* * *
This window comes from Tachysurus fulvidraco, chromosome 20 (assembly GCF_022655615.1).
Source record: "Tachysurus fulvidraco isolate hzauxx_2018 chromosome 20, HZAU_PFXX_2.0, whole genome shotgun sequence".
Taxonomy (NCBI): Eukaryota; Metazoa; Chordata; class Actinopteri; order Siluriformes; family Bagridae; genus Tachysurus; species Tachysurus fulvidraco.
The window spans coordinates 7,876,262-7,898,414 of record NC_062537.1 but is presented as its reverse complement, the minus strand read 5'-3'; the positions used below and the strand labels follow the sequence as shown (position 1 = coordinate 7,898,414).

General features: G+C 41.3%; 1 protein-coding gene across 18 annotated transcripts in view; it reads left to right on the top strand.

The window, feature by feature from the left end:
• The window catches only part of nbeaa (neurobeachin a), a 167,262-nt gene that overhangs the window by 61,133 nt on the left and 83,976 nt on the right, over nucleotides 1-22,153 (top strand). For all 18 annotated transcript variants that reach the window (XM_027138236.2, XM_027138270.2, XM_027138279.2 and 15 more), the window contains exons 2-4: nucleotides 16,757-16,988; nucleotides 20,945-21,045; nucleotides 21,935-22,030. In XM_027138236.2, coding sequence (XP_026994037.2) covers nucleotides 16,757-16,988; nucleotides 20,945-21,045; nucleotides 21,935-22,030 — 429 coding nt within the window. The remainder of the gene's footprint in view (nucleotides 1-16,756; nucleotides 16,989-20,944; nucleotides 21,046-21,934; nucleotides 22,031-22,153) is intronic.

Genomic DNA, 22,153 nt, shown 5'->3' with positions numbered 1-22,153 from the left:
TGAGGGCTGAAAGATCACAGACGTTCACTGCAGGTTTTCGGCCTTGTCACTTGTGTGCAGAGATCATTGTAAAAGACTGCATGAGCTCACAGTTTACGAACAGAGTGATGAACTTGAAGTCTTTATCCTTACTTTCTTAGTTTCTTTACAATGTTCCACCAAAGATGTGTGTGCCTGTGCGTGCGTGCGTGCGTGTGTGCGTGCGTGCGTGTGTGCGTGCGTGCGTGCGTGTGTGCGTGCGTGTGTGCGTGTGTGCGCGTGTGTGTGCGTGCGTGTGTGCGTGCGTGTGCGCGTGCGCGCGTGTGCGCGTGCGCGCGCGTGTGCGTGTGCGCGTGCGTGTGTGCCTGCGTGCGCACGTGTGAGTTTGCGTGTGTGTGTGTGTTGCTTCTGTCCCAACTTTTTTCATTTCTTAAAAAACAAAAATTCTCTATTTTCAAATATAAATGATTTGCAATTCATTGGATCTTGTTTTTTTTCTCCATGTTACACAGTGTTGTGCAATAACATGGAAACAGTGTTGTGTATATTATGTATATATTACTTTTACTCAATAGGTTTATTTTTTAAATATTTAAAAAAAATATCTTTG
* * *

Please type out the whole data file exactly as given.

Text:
This window comes from Tachysurus fulvidraco, chromosome 20 (assembly GCF_022655615.1).
Source record: "Tachysurus fulvidraco isolate hzauxx_2018 chromosome 20, HZAU_PFXX_2.0, whole genome shotgun sequence".
Taxonomy (NCBI): Eukaryota; Metazoa; Chordata; class Actinopteri; order Siluriformes; family Bagridae; genus Tachysurus; species Tachysurus fulvidraco.
The window spans coordinates 7,876,262-7,898,414 of record NC_062537.1 but is presented as its reverse complement, the minus strand read 5'-3'; the positions used below and the strand labels follow the sequence as shown (position 1 = coordinate 7,898,414).

General features: G+C 41.3%; 1 protein-coding gene across 18 annotated transcripts in view; it reads left to right on the top strand.

The window, feature by feature from the left end:
• The window catches only part of nbeaa (neurobeachin a), a 167,262-nt gene that overhangs the window by 61,133 nt on the left and 83,976 nt on the right, over nucleotides 1-22,153 (top strand). For all 18 annotated transcript variants that reach the window (XM_027138236.2, XM_027138270.2, XM_027138279.2 and 15 more), the window contains exons 2-4: nucleotides 16,757-16,988; nucleotides 20,945-21,045; nucleotides 21,935-22,030. In XM_027138236.2, coding sequence (XP_026994037.2) covers nucleotides 16,757-16,988; nucleotides 20,945-21,045; nucleotides 21,935-22,030 — 429 coding nt within the window. The remainder of the gene's footprint in view (nucleotides 1-16,756; nucleotides 16,989-20,944; nucleotides 21,046-21,934; nucleotides 22,031-22,153) is intronic.

Genomic DNA, 22,153 nt, shown 5'->3' with positions numbered 1-22,153 from the left:
TGAGGGCTGAAAGATCACAGACGTTCACTGCAGGTTTTCGGCCTTGTCACTTGTGTGCAGAGATCATTGTAAAAGACTGCATGAGCTCACAGTTTACGAACAGAGTGATGAACTTGAAGTCTTTATCCTTACTTTCTTAGTTTCTTTACAATGTTCCACCAAAGATGTGTGTGCCTGTGCGTGCGTGCGTGCGTGTGTGCGTGCGTGCGTGTGTGCGTGCGTGCGTGCGTGTGTGCGTGCGTGTGTGCGTGTGTGCGCGTGTGTGTGCGTGCGTGTGTGCGTGCGTGTGCGCGTGCGCGCGTGTGCGCGTGCGCGCGCGTGTGCGTGTGCGCGTGCGTGTGTGCCTGCGTGCGCACGTGTGAGTTTGCGTGTGTGTGTGTGTTGCTTCTGTCCCAACTTTTTTCATTTCTTAAAAAACAAAAATTCTCTATTTTCAAATATAAATGATTTGCAATTCATTGGATCTTGTTTTTTTTCTCCATGTTACACAGTGTTGTGCAATAACATGGAAACAGTGTTGTGTATATTATGTATATATTACTTTTACTCAATAGGTTTATTTTTTAAATATTTAAAAAAAATATCTTTG